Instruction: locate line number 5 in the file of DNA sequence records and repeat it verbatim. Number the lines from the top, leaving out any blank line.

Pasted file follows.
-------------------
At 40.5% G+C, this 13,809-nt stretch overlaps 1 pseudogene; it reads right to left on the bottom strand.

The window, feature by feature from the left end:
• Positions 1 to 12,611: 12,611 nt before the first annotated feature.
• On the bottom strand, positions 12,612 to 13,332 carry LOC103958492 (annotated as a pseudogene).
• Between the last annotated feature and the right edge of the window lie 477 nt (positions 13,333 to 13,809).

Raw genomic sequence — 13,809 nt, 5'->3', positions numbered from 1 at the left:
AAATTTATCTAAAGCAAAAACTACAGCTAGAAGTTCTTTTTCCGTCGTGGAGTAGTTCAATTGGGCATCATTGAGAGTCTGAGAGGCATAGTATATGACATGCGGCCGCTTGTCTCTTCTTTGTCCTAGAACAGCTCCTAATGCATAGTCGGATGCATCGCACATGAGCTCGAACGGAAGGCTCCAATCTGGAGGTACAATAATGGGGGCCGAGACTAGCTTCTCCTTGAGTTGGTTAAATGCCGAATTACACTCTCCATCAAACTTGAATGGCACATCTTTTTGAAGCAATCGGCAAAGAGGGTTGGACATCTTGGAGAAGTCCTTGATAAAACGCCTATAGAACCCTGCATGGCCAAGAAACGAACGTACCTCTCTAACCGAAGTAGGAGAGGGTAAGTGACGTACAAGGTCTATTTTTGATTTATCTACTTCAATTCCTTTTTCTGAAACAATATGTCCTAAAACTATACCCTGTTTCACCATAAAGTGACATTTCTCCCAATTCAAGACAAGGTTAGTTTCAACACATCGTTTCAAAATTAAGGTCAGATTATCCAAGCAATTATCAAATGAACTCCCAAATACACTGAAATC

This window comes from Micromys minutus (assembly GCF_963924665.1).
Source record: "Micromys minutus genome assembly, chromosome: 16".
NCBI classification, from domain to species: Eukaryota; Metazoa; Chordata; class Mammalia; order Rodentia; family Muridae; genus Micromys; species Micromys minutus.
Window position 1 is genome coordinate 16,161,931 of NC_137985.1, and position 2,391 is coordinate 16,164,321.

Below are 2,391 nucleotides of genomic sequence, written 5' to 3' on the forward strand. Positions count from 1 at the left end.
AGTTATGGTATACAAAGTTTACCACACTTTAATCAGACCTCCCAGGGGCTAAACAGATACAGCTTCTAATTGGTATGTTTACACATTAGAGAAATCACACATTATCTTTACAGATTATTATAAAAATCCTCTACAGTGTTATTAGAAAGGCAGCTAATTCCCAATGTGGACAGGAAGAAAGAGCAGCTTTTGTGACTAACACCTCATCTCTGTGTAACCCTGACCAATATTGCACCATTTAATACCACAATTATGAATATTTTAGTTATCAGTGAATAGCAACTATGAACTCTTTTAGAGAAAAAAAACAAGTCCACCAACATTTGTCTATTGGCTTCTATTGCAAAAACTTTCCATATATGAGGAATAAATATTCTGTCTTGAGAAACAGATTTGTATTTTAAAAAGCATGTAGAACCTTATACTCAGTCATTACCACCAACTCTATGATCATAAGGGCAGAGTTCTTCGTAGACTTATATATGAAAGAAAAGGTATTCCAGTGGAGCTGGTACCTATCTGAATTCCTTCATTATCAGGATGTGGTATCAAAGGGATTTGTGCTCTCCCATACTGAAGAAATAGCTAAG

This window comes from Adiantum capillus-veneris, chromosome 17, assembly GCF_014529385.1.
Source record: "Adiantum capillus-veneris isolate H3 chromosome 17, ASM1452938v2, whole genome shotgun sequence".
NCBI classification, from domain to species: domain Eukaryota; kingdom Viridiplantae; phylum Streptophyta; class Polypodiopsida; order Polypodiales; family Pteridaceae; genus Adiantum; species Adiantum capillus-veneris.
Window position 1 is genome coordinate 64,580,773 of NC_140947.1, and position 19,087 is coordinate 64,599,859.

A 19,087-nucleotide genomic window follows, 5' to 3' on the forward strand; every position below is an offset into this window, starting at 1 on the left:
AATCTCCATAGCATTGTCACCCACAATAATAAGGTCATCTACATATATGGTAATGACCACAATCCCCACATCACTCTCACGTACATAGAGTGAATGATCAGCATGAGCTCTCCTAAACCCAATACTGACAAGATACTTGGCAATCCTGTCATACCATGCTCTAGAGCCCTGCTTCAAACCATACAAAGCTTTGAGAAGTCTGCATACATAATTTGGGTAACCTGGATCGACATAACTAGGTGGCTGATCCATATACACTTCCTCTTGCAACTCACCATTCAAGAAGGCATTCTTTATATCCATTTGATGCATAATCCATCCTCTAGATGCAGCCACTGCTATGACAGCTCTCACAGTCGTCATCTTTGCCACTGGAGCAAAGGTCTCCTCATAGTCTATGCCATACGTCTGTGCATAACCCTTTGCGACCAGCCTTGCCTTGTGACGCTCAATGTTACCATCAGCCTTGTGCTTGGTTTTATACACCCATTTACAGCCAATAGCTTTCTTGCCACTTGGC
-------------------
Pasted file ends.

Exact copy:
• Between the last annotated feature and the right edge of the window lie 477 nt (positions 13,333 to 13,809).